This month, we’re sharing a brief excerpt each week from our new book, Rhyming Picture Books the Write Way. At the moment, it’s Kindle only, though it will be available in paperback, too, before too long.
Here’s this week’s excerpt, our final one. We hope you’ve enjoyed them!
Because the first books written explicitly for children were intentionally didactic—with a goal of teaching children a moral lesson—writers still sometimes fall into preachiness when writing for children today. This isn’t an effective approach for any contemporary children’s books, but in our experience as Mentors for Rent, an overly preachy tone seems to be an especially big risk for rhyming writers—enough so that we felt it deserved special attention in this collection….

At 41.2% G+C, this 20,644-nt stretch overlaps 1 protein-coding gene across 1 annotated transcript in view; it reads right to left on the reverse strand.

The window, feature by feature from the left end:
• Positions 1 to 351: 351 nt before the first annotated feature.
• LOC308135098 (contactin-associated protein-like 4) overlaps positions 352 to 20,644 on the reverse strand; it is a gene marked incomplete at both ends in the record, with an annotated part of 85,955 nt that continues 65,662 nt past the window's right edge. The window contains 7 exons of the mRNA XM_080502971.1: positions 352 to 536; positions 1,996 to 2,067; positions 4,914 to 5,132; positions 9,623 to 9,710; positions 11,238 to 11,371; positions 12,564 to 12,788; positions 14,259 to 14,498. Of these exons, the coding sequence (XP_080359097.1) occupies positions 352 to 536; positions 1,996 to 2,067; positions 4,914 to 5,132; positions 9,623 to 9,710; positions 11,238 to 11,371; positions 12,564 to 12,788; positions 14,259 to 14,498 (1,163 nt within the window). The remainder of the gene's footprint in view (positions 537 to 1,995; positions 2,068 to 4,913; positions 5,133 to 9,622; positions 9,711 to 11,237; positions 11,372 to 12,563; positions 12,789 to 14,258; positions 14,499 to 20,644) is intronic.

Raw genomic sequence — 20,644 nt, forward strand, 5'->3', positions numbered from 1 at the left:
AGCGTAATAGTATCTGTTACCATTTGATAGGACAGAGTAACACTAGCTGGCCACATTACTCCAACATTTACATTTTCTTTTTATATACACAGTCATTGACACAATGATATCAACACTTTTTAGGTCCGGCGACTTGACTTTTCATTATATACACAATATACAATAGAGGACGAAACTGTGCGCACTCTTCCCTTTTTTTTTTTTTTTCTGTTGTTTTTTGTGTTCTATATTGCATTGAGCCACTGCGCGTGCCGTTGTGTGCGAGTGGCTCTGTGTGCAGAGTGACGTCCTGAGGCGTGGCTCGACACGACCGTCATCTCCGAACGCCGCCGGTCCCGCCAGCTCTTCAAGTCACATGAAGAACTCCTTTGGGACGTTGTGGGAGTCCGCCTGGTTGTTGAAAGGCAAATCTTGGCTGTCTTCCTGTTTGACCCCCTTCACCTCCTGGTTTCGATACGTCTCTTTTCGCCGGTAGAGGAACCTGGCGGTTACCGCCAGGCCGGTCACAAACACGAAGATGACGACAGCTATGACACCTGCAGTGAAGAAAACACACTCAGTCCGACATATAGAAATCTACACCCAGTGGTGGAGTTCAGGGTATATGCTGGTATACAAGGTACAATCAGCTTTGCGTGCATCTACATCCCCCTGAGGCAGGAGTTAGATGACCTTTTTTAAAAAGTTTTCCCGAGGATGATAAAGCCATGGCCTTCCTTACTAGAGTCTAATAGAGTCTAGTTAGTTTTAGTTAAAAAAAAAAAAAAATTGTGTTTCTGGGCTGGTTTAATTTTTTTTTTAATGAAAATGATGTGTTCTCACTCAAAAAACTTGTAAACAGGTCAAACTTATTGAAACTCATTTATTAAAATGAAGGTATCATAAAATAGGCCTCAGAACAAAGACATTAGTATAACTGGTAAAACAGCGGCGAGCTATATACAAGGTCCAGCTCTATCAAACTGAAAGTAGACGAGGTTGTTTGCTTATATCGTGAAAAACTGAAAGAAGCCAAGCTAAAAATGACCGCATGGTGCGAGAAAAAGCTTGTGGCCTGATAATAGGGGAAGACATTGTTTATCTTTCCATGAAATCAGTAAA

Basically, if you find yourself feeling like you must tell the reader how to interpret your intention for the piece, or stating a moral lesson outright, you have probably done too much telling and not enough showing. You can certainly have a clear and strong message for your work, even a strongly moral message if you choose—but you want that message to emerge organically through the action of the story.
For example, in Liz Garton Scanlon’s Think Big, different artistic endeavors are celebrated with every page turn. But Scanlon never defaults to over-explaining the importance of being creative. Instead, the message clearly emerges through her simple text, the exuberant illustrations, and even through the very sound of her playful rhymes: “Pinch salt / Dice, chop / Click, flash / Time stop.”
For more examples of great rhyming picture books with organic messages or truths, along with tips for avoiding that preachy feeling, check out our Kindle ebook ($2.99).